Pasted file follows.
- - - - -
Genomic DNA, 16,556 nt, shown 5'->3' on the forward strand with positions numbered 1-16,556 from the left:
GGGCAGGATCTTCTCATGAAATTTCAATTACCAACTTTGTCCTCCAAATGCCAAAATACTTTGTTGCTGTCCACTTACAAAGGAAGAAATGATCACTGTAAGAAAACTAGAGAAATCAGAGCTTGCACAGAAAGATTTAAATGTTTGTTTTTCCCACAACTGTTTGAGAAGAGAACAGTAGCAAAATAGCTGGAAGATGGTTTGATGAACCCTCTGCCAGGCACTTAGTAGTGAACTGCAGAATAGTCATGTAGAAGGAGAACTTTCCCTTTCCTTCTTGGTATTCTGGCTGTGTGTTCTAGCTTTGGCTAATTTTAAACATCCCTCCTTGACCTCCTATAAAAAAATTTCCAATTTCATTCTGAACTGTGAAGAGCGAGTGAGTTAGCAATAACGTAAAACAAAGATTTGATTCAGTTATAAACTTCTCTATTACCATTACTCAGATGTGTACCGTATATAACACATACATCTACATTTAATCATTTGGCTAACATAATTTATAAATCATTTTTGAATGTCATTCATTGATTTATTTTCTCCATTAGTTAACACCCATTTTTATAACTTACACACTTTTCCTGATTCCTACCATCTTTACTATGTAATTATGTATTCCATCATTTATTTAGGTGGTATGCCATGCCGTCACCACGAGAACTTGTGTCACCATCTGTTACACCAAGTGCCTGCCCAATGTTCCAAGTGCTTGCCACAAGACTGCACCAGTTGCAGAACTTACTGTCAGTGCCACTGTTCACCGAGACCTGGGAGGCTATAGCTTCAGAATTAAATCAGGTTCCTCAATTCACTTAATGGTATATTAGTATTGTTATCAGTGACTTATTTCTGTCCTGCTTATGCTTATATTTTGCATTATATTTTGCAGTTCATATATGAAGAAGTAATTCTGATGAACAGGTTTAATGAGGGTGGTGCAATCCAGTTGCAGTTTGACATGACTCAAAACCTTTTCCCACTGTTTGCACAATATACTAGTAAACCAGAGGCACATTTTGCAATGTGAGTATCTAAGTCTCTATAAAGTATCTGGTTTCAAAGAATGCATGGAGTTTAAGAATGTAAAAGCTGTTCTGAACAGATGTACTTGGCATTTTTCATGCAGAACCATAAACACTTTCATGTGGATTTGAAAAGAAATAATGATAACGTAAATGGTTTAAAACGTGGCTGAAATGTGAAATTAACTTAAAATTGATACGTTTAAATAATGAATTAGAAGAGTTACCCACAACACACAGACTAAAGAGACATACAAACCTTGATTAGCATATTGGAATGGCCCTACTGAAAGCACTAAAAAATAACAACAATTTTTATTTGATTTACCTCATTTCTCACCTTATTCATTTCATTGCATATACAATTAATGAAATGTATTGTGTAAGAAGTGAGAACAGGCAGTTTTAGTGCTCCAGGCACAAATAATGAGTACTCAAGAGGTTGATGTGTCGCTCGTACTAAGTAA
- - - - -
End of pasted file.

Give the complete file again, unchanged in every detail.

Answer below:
Genomic DNA, 16,556 nt, shown 5'->3' on the forward strand with positions numbered 1-16,556 from the left:
GGGCAGGATCTTCTCATGAAATTTCAATTACCAACTTTGTCCTCCAAATGCCAAAATACTTTGTTGCTGTCCACTTACAAAGGAAGAAATGATCACTGTAAGAAAACTAGAGAAATCAGAGCTTGCACAGAAAGATTTAAATGTTTGTTTTTCCCACAACTGTTTGAGAAGAGAACAGTAGCAAAATAGCTGGAAGATGGTTTGATGAACCCTCTGCCAGGCACTTAGTAGTGAACTGCAGAATAGTCATGTAGAAGGAGAACTTTCCCTTTCCTTCTTGGTATTCTGGCTGTGTGTTCTAGCTTTGGCTAATTTTAAACATCCCTCCTTGACCTCCTATAAAAAAATTTCCAATTTCATTCTGAACTGTGAAGAGCGAGTGAGTTAGCAATAACGTAAAACAAAGATTTGATTCAGTTATAAACTTCTCTATTACCATTACTCAGATGTGTACCGTATATAACACATACATCTACATTTAATCATTTGGCTAACATAATTTATAAATCATTTTTGAATGTCATTCATTGATTTATTTTCTCCATTAGTTAACACCCATTTTTATAACTTACACACTTTTCCTGATTCCTACCATCTTTACTATGTAATTATGTATTCCATCATTTATTTAGGTGGTATGCCATGCCGTCACCACGAGAACTTGTGTCACCATCTGTTACACCAAGTGCCTGCCCAATGTTCCAAGTGCTTGCCACAAGACTGCACCAGTTGCAGAACTTACTGTCAGTGCCACTGTTCACCGAGACCTGGGAGGCTATAGCTTCAGAATTAAATCAGGTTCCTCAATTCACTTAATGGTATATTAGTATTGTTATCAGTGACTTATTTCTGTCCTGCTTATGCTTATATTTTGCATTATATTTTGCAGTTCATATATGAAGAAGTAATTCTGATGAACAGGTTTAATGAGGGTGGTGCAATCCAGTTGCAGTTTGACATGACTCAAAACCTTTTCCCACTGTTTGCACAATATACTAGTAAACCAGAGGCACATTTTGCAATGTGAGTATCTAAGTCTCTATAAAGTATCTGGTTTCAAAGAATGCATGGAGTTTAAGAATGTAAAAGCTGTTCTGAACAGATGTACTTGGCATTTTTCATGCAGAACCATAAACACTTTCATGTGGATTTGAAAAGAAATAATGATAACGTAAATGGTTTAAAACGTGGCTGAAATGTGAAATTAACTTAAAATTGATACGTTTAAATAATGAATTAGAAGAGTTACCCACAACACACAGACTAAAGAGACATACAAACCTTGATTAGCATATTGGAATGGCCCTACTGAAAGCACTAAAAAATAACAACAATTTTTATTTGATTTACCTCATTTCTCACCTTATTCATTTCATTGCATATACAATTAATGAAATGTATTGTGTAAGAAGTGAGAACAGGCAGTTTTAGTGCTCCAGGCACAAATAATGAGTACTCAAGAGGTTGATGTGTCGCTCGTACTAAGTAA